Posts Tagged 'commercialized Christian culture'

“It’s common knowledge that Christmas and its customs have nothing to do with the Bible” (updated)

reportcard.jpgSo, the good news is that for all of my handwringing about Greek this semester, it wound up being more of a bright spot on my transcript than I would have thought. It’s still a variety of “B” rather than a variety of “A”, but it’s a better variety than I figured possible, and it’s certainly not a variety of “C”. I’m still probably going to try to sit in on third semester Greek again next fall as a refresher (since, because of scheduling issues, I can’t take the fourth semester until next year), but the unmitigated disaster I was convinced was inevitable on Wednesday afternoon appears to have been nonetheless avoided.

unchristmas.gifThere’s an article in the Associated Press about Protestants who don’t celebrate Christmas (hat tip: Dr. Philip Blosser), and it provides an interesting overview of the history of Christmas celebrations in the United States. In a nutshell, Protestant America was at best uncomfortable with and at worst hostile towards Christmas until the 19th century, when it shifted towards being more of a secular, family holiday and less of a religious observance associated with Catholics. In other words, it was largely because it took on commercial aspects (at least according to this piece) that its liturgical trappings were tolerated. Still, despite this “domestication,” certain Protestant groups retain the objection into our own time:

Christians like the United Church of God reject the holiday [because they] say divine instruction, rather than culture and society, should determine whether the holiday is appropriate.

“It’s common knowledge that Christmas and its customs have nothing to do with the Bible,” said Clyde Kilough, president of the United Church of God, which has branches all over the world. “The theological question is quite simple: Is it acceptable to God for humans to choose to worship him by adopting paganism’s most popular celebrations and calling them Christian?”

I have to say, there’s a part of me that has absolutely no problem with this attitude. What reason do Christians who reject the liturgical calendar as a whole have to keep Christmas as an observance? Aren’t they trying to have it both ways? Here’s the follow-up question, though—do these same groups reject Easter? If not, why not? It seems to me they’d have to, to stay consistent.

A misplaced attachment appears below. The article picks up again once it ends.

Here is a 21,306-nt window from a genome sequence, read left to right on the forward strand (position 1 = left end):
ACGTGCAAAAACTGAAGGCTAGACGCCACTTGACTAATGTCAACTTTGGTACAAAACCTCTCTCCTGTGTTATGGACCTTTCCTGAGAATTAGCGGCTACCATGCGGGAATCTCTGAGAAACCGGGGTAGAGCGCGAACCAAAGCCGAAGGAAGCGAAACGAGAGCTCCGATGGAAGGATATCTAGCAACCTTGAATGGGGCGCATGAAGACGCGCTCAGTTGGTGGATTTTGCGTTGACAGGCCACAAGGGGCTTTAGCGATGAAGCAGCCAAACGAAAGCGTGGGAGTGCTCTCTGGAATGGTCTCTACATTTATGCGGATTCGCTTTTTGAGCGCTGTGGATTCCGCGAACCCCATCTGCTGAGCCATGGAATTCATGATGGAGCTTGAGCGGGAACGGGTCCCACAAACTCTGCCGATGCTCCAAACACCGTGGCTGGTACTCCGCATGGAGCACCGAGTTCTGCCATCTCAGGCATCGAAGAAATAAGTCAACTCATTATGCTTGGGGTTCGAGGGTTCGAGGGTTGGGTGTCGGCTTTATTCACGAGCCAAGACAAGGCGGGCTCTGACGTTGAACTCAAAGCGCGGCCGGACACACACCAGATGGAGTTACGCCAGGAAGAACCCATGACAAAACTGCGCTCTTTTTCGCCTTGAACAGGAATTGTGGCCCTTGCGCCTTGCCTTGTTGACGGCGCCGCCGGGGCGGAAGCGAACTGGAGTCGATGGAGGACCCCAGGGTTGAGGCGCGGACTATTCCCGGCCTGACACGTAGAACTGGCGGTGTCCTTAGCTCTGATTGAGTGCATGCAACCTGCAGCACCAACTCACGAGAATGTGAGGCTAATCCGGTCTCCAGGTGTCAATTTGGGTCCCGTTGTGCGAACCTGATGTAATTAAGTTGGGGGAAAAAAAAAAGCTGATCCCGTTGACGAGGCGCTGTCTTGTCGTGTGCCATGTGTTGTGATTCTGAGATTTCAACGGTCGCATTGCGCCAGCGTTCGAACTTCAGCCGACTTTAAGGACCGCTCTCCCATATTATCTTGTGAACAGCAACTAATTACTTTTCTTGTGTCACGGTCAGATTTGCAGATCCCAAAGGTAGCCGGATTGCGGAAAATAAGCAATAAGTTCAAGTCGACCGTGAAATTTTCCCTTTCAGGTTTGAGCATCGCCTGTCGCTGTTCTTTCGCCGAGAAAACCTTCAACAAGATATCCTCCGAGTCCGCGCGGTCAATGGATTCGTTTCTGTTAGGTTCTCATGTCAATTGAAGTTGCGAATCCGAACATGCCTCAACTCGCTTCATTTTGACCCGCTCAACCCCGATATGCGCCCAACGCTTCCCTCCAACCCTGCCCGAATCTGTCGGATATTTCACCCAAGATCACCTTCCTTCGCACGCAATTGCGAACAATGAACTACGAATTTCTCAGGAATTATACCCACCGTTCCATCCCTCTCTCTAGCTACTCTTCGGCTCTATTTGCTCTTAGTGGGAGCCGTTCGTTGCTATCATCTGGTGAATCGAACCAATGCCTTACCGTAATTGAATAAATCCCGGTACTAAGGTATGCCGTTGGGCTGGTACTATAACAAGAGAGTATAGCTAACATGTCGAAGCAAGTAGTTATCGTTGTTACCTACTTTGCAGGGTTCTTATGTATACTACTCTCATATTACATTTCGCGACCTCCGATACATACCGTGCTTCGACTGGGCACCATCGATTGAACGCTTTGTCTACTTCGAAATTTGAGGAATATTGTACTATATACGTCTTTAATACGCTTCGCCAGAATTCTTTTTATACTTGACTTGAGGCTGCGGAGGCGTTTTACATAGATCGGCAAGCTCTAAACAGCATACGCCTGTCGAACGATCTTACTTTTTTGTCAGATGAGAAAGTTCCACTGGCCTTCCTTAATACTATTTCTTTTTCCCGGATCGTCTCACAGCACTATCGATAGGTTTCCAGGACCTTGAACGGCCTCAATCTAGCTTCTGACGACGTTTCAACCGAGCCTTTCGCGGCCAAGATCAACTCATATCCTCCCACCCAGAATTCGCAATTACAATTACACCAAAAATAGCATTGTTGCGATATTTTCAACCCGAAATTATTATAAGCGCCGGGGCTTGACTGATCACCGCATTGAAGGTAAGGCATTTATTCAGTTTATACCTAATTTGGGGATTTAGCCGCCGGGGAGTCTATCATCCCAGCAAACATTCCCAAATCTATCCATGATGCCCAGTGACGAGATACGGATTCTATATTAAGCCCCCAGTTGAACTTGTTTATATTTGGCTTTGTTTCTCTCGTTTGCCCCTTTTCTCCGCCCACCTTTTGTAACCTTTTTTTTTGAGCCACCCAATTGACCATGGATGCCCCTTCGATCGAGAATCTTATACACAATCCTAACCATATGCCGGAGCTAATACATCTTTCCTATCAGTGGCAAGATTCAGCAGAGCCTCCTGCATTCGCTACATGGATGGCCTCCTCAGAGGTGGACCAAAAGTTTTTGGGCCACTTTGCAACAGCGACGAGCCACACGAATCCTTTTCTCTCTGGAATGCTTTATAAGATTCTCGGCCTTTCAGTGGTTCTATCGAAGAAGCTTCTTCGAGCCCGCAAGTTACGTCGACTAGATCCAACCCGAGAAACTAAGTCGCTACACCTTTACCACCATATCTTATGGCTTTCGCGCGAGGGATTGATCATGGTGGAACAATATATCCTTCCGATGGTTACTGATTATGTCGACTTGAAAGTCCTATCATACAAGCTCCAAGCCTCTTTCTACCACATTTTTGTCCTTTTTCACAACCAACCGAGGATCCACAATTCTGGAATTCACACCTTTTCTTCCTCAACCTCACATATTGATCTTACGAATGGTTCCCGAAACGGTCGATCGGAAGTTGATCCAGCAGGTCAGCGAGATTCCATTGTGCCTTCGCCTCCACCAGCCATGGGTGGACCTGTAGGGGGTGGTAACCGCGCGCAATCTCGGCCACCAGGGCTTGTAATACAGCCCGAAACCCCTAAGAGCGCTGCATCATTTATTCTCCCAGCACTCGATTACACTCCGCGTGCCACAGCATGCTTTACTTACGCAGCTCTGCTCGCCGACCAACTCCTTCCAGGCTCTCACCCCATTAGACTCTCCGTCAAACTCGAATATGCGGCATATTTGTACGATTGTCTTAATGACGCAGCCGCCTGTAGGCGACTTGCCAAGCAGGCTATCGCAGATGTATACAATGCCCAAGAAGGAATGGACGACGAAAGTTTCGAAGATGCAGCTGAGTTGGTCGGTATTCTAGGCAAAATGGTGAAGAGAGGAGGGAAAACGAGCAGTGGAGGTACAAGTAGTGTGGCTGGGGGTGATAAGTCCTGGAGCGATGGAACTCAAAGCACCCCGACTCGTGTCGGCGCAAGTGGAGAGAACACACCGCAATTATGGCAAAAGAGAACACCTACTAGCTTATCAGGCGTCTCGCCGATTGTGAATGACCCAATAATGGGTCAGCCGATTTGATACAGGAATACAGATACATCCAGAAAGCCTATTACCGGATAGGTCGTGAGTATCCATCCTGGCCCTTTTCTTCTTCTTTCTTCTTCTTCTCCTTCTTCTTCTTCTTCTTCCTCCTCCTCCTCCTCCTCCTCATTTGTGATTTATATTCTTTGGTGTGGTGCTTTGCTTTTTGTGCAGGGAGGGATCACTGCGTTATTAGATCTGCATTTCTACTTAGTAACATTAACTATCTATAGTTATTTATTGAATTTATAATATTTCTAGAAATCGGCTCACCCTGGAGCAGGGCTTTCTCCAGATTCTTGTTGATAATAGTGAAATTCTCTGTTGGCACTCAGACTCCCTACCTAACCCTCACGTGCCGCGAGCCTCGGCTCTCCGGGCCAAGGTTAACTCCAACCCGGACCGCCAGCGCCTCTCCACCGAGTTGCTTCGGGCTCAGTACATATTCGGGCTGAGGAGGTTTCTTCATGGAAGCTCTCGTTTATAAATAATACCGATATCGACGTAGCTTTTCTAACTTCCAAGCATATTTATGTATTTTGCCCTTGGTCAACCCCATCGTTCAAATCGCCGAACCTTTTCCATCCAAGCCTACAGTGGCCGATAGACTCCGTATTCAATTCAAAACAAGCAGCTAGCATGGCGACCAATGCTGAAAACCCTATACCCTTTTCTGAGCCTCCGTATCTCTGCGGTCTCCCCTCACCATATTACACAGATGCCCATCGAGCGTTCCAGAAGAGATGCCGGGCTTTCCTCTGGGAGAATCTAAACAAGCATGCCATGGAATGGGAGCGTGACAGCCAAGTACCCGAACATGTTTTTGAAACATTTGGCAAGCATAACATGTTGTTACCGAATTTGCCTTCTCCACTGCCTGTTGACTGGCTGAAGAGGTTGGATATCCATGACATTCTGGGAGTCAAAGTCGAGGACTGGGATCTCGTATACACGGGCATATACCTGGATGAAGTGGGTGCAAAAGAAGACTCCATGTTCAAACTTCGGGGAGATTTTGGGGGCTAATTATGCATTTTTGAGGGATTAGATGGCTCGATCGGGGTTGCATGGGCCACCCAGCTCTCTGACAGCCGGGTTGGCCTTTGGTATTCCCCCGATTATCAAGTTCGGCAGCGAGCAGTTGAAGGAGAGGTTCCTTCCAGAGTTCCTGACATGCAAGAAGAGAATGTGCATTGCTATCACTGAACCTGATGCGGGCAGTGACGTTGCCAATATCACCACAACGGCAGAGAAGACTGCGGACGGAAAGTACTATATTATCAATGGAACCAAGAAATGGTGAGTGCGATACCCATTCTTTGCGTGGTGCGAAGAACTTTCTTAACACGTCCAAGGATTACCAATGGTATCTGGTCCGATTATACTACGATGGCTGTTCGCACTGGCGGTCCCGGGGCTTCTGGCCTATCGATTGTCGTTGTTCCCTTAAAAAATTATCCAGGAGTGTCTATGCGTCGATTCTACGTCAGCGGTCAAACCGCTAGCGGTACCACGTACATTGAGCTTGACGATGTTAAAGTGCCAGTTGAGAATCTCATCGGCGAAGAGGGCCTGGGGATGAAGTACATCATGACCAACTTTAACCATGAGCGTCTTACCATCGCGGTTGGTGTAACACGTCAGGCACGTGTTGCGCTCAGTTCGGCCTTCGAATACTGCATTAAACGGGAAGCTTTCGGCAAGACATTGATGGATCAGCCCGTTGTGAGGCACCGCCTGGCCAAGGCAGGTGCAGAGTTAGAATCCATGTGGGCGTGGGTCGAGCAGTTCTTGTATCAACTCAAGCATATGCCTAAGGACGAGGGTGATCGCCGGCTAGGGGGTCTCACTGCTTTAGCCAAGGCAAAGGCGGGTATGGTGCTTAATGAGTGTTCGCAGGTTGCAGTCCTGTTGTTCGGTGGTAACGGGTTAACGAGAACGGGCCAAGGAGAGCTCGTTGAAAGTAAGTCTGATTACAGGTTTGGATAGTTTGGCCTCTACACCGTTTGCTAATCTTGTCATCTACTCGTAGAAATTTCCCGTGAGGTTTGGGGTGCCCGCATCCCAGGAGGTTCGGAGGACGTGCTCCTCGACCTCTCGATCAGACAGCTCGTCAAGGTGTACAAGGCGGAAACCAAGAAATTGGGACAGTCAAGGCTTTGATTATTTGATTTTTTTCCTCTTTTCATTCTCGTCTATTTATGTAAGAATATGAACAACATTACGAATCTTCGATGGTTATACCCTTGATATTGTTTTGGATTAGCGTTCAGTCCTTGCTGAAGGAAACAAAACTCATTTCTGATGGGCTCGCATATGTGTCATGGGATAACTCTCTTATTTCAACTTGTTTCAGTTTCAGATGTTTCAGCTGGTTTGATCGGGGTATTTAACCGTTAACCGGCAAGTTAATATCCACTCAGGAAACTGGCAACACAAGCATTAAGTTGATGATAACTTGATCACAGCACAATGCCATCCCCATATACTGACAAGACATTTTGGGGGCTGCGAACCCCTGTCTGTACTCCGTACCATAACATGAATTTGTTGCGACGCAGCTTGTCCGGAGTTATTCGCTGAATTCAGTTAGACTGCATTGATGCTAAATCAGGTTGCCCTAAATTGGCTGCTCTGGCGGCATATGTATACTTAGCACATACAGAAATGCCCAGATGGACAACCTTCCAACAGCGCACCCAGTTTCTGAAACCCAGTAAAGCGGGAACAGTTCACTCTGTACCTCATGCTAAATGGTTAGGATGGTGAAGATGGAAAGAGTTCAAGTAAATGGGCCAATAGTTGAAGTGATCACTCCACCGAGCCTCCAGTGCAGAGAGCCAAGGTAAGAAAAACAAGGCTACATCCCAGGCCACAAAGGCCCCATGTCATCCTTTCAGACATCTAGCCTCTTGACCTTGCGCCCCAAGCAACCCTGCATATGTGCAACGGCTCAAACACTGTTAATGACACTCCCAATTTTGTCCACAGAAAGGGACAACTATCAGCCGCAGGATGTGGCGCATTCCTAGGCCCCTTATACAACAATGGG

Here’s what is, for me, the money quote:

[T]he mainline Protestant churches have learned to accommodate Christmas. But the change came from the pews rather than the pulpit.

Christmas benefited from a 19th century “domestication of religion,” said University of Texas history professor Penne Restad, in which faith and family were intertwined in a complementary set of values and beliefs.

Christmas became acceptable as a family-centered holiday, Restad said, once it lost its overtly religious significance.

At the same time, aspects of the holiday like decorated trees and gift-giving became status symbols for an aspirant middle class. When Christmas began its march toward dominance among holidays, it was because of a change in the culture, not theology.

“In America, the saying is that the minister follows the people, the people don’t follow the minister,” Restad said. “This was more of a sociological change than a religious one. The home and the marketplace had more sway than the church (emphasis mine).”

The minister follows the people, the people don’t follow the minister. The home and the marketplace had more sway than the church. That’s a mouthful, folks, and one that strikes me as bearing some real consideration.

All that said, I have to say I’d love for the guys at Get Religion to offer their thoughts on this story; I’m sure there’s a lot here I’m missing.

UPDATE: Fr. Stephen Freeman has some words which are directly applicable to the matter at hand:

…[T]radition is not only normal – it is inevitable… We cannot, without great violence, declare that there will be no traditions. This has been sought through the centuries by various iconoclast regimes (Puritans come to mind the easiest). But they never completely succeed. Today, the descendants of Puritans will seek Christmas trees whether they believe in God or not. The tradition is stronger even than the belief. But the tradition wasn’t given in order to destroy the belief, but to live it out.

Christmas extended in both directions

nativityicxc.jpgAlden Swan, who does some interesting blogging about Christianity and culture, posted a piece called “The Joy of Christmas Insanity.” Here’s an excerpt: